We are SO excited to announce Samantha Cassetty has joined The Healthy Mommy team as the Director of Nutrition! Samantha recently sat down with SHAPE magazine to get to the bottom of refrigerated protein bars.
Read Samantha’s concerns about these bars below.
Healthy Mommy Director of Nutrition chats to SHAPE magazine about Refrigerated Protein Bars
From an Registered Dietitian standpoint, what do you make of the refrigerated protein bar trend?
Samantha says, “From a nutrition perspective, my main concern is that refrigeration alone is not a good indicator of a product’s healthfulness. The best snacks are low in added sugars and high in wholesome ingredients, like veggies, fruits, beans, nuts, seeds, and whole grains.
If a bar checks most of these boxes, it can be a convenient snack, but often, they’re high in added sugars and low in real food ingredients.”
Have you personally tried any? Any favorites?
Samantha says, “I’ve tried several tasty ones, but many are too high in added sugars to get my green light for everyday snacking.”
What do you think of the claims of probiotics in these bars? Are they the same as probiotics in Kombucha, yogurt, etc.?
Samantha says, “It depends on the type of probiotic used. I spot-checked the ingredient list on ProBar and they’re using a specific strain of probiotic called bacillus coagulans gbi-30 6086, which is a well-studied strain that’s associated with many benefits.”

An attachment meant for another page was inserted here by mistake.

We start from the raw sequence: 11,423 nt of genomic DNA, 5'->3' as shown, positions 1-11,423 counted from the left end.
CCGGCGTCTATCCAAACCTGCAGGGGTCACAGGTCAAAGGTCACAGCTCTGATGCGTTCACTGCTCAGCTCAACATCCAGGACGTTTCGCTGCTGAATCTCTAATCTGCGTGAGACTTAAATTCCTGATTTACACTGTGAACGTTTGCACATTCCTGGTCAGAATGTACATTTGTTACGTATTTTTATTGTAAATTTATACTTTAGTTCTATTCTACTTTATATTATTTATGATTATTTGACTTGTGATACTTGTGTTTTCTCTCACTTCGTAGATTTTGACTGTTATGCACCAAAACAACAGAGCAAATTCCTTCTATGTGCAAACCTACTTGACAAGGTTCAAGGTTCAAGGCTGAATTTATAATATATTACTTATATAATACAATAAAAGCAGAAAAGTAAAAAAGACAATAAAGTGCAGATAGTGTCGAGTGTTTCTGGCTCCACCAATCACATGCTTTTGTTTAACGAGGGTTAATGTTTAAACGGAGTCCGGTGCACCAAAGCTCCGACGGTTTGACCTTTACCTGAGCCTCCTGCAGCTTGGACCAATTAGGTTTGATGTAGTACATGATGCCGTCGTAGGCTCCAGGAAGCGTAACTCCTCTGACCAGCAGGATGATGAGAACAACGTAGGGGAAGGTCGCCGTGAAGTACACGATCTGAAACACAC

Overall, would you recommend these as a snack? Meal replacement?
They are often 300 calories and 20 grams of fat and many have a nut butter base – what do you make of that?
Samantha says, “For many women, that calorie level would be too high for a snack so I’d consider it more of a mini-meal.
Generally, I’m less concerned with calories and fat and more concerned with the quality of foods you’re eating and your overall eating habits.
If you’re going a long stretch between meals—say, you’re traveling or in back to back meetings—a bar like this could come in handy and help tide you over. And there are days you’re pushing yourself at the gym when you might need a more substantial snack.
But I find that it’s easy to over-rely on bars and overlook other ways you could fill up that could be more physically satisfying and nourishing.
For example, it would take you a lot longer to munch through some carrots, hummus, an egg, and a few whole grain crackers and you’d get more whole food nutrients and a good balance of protein (10 g) and fiber (6g) for about the same number of calories.
Some Greek yogurt with fruit and nuts is another easy mini-meal option. I’d count both as better than a bar!”
Samantha Cassetty, RD, is the Director of Nutrition at